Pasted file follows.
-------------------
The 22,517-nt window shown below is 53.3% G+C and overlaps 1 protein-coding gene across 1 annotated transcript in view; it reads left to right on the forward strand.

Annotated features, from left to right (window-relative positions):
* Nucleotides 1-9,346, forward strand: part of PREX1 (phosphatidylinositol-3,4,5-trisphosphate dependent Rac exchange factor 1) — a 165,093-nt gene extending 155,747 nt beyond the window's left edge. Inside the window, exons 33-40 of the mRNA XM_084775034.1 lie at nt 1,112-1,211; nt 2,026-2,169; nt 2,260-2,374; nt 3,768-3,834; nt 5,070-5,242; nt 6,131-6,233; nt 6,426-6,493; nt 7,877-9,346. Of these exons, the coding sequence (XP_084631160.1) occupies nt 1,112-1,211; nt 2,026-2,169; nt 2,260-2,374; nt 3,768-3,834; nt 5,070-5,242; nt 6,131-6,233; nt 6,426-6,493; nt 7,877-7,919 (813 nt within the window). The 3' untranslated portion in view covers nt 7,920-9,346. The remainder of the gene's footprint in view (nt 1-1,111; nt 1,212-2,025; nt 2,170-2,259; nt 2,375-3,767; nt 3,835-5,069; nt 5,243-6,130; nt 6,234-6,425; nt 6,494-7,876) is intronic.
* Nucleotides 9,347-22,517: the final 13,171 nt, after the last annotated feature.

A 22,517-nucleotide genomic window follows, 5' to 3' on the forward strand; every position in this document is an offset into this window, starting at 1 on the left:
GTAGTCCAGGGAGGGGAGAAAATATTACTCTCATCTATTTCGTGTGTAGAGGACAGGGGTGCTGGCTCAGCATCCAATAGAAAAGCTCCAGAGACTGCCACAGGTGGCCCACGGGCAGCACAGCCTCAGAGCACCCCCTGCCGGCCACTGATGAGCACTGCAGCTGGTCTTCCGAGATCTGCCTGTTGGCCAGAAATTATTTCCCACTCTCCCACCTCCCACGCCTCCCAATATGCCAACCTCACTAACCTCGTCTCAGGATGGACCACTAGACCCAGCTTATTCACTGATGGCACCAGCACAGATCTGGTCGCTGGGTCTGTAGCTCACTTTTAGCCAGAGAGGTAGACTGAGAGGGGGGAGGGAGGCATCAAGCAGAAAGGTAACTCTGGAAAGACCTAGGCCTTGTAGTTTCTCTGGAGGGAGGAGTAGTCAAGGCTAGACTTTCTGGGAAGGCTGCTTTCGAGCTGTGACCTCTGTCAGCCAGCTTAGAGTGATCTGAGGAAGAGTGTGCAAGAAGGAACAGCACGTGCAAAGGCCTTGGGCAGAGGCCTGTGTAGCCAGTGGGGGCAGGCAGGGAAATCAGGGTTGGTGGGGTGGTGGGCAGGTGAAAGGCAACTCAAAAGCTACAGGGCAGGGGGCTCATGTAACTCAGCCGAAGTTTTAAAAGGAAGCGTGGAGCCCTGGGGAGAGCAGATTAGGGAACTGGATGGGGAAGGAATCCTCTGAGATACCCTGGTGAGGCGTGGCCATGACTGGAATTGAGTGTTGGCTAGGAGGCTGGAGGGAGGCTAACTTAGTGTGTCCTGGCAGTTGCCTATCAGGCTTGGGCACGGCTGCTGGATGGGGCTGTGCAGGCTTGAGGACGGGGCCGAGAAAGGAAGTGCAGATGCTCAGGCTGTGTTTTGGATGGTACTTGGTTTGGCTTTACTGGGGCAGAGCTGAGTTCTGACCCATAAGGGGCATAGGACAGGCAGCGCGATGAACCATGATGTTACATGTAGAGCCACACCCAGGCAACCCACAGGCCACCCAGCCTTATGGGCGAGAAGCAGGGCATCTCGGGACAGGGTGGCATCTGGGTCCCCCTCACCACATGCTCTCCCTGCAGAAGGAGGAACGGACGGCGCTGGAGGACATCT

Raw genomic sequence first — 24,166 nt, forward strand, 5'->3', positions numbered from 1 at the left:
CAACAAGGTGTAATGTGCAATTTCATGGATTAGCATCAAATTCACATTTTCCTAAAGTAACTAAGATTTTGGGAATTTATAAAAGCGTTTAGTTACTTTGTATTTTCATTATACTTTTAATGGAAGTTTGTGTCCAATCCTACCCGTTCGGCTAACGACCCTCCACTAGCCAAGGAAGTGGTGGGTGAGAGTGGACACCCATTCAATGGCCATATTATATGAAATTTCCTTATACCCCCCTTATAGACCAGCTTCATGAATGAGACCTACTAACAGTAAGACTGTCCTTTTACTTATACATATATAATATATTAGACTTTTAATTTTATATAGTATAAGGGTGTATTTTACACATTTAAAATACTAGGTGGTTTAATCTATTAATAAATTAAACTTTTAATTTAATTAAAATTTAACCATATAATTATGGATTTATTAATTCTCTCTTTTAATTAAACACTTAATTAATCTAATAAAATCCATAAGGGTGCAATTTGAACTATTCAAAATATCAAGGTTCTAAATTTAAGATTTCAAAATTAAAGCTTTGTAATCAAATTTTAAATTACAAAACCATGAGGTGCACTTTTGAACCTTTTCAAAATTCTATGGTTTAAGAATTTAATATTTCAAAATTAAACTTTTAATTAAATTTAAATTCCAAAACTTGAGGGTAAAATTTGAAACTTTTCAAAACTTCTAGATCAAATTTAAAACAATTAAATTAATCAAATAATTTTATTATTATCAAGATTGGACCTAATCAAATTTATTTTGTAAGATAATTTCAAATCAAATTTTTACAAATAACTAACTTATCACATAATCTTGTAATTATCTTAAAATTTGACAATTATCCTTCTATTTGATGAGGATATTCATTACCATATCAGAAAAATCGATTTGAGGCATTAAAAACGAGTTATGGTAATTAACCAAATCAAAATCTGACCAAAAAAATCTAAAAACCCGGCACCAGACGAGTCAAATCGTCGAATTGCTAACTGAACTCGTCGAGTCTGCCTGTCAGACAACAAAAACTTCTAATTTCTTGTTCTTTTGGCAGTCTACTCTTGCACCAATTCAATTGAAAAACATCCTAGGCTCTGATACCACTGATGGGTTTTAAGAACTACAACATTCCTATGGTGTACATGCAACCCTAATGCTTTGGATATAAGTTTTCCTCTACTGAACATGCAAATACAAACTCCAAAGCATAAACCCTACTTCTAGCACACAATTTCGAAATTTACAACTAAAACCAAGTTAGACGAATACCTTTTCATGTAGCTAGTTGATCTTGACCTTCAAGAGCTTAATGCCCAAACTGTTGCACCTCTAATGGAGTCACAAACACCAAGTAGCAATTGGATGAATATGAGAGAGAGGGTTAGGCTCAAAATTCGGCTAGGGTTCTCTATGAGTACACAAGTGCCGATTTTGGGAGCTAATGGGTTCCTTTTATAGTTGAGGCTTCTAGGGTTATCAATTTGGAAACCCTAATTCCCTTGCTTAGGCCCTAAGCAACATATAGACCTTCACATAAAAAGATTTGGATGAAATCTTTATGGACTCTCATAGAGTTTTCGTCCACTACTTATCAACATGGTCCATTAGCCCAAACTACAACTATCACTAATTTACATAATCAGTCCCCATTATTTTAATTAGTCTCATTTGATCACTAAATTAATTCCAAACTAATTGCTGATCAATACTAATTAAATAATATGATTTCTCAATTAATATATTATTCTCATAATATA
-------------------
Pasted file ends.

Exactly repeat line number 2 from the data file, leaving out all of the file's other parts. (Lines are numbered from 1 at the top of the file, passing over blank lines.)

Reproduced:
Annotated features, from left to right (window-relative positions):